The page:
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Exchange-traded funds allow you to start investing easily and at low prices.
ETFs are traded on the stock market like stocks, but they’re collections of stocks and bonds, like mutual funds
An ETF usually has a lower management fee than a mutual fund and make it easier to diversify your investments compared to buying individual stocks
Investing apps, robo-advisors, and many retirement plans use ETFs to create your portfolio
Major brokers all offer ETFs and it’s usually free to buy or sell shares
In the last decade, ETFs, or exchange-traded funds, have become a popular way for people to invest. Virtually all brokerages and investment services, including both managed accounts and robo-advisors offer ETFs to create investment portfolios for you.
An ETF works like a bundle of individual stocks or bonds, but you only own a small percentage of a share for each stock or bond in the “bundle.” You trade these funds on a stock exchange, the same way you do with the stock of public companies, but ETFs offer multiple advantages over trading stocks. For example, you get more diversity than with a single stock and it’s cheaper to buy a fund with a dozen partial stocks than it is to buy whole shares of all dozen stocks individually.
All in all, ETFs are often a solid choice whether you’re a new or seasoned investor because they have a low cost to entry and may insulate you from risk. For more help with specific investment decisions, you should talk with an expert like a financial advisor.
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An ETF, or exchange-traded fund, is an investment fund that gets traded on a stock exchange, such as the Nasdaq and the New York Stock Exchange (NYSE). ETFs may contain stocks, bonds, or both. They may also contain dozens, hundreds, or even thousands of individual securities.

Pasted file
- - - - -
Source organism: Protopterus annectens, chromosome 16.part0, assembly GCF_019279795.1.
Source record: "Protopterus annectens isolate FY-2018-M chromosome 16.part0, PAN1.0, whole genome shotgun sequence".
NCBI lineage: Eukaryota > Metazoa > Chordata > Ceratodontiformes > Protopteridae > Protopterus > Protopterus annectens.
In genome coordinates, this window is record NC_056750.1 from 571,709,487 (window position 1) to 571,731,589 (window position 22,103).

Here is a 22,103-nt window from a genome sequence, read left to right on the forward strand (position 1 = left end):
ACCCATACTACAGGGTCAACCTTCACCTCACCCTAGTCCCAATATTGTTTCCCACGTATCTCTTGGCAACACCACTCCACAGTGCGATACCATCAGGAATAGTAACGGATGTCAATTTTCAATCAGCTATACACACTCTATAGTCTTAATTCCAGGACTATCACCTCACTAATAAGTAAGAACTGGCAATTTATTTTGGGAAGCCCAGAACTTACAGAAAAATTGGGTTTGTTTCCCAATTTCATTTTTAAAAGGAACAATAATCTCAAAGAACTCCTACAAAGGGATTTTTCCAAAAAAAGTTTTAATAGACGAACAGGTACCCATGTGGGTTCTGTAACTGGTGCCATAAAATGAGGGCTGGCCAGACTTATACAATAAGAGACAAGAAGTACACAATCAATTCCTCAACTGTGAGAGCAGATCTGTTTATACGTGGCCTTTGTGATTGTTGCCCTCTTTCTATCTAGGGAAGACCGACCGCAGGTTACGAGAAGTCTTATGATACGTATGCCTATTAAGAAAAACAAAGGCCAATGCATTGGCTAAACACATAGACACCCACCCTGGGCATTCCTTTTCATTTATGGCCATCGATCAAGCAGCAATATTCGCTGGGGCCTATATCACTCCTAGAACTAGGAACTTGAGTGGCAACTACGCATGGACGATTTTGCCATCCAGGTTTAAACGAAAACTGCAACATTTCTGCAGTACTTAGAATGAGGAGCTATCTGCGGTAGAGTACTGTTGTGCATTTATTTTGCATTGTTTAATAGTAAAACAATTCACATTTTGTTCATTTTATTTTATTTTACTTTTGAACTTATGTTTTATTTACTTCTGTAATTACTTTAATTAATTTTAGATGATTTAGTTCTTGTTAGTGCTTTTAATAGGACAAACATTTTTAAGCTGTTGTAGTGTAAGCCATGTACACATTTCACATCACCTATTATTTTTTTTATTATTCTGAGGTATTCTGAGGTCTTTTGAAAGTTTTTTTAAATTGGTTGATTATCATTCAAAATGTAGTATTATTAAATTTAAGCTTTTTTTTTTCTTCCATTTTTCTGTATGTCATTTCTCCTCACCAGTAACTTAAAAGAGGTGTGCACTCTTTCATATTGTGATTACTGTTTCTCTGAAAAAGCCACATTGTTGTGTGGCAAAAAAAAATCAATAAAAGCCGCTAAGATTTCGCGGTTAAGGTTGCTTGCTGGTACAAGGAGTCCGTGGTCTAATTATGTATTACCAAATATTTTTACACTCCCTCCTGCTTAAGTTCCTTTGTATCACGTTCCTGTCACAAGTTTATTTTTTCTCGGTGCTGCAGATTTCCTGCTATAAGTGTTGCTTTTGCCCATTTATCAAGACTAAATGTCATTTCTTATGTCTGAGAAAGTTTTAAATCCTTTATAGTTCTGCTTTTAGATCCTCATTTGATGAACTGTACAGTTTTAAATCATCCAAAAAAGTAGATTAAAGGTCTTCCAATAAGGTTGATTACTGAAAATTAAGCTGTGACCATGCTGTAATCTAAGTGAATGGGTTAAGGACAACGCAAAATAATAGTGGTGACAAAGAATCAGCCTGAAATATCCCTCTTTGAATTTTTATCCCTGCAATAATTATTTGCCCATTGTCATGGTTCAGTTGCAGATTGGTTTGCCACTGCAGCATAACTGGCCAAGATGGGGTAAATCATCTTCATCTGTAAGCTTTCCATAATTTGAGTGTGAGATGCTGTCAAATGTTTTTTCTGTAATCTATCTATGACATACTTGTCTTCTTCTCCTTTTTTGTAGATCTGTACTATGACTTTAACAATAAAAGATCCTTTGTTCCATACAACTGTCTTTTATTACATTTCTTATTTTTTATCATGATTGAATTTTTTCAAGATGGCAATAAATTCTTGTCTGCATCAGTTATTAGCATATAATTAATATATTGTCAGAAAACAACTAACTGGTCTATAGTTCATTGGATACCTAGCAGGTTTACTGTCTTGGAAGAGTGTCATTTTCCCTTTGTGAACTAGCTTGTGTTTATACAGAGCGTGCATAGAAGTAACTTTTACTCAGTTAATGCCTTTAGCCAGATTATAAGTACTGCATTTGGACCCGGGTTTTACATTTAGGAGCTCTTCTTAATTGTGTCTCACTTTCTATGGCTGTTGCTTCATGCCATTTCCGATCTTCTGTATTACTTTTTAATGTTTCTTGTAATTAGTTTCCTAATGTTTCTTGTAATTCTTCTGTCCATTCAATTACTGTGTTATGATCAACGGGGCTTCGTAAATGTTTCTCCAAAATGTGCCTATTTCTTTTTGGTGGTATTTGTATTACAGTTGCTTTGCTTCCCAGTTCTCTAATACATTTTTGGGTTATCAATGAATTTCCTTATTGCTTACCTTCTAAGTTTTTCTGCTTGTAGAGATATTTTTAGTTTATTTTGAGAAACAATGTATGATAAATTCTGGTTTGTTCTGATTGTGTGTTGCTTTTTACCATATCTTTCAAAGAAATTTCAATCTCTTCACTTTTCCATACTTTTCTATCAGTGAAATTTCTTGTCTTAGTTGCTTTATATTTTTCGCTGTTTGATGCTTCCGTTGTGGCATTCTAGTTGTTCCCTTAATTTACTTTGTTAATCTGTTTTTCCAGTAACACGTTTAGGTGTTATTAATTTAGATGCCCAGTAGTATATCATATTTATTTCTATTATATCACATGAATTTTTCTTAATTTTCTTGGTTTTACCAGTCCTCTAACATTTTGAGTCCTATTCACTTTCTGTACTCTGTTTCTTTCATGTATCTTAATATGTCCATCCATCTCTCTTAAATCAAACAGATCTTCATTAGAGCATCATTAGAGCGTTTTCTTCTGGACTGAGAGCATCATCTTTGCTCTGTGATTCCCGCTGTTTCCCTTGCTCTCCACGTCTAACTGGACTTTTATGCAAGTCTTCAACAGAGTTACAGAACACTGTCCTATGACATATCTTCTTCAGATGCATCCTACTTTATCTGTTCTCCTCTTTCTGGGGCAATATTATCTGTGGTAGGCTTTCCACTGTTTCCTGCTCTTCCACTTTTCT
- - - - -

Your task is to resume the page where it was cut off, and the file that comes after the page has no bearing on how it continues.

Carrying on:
The exact underlying assets of a fund (meaning what exactly is in it) depend on who made the ETF and why they made it. For example, an ETF that’s a 2050 target-date fund will have an appropriate mix of stocks and bonds for someone who plans to retire in 2050, and the mix will change over time.
Some of the biggest ETF issuers are BlackRock (iShares), Charles Schwab, Fidelity, Invesco (PowerShares), State Street Global Advisors (also called SSGA), and Vanguard. The funds that brokerage firms or robo-advisors offer are often from one of these six companies. It’s also common to have ETFs from multiple issuers.
ETFs operate similarly to mutual funds because they offer investors a collection of multiple securities for one price. The major difference is that ETFs are traded on the stock market, like any other stock. Most ETFs are passively managed, while actively managed mutual funds are quite common. (More on that in the next section.) Many funds are available as both a mutual fund and an ETF. Mutual funds usually require a much higher minimum investment, and they may charge a higher annual management fee, but they could have higher returns.
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There are two broad types of investment funds based on how they are managed: passively managed and actively managed. (Most ETFs are passively managed.) Then there are multiple types of ETFs based on what’s in them or their investment goals.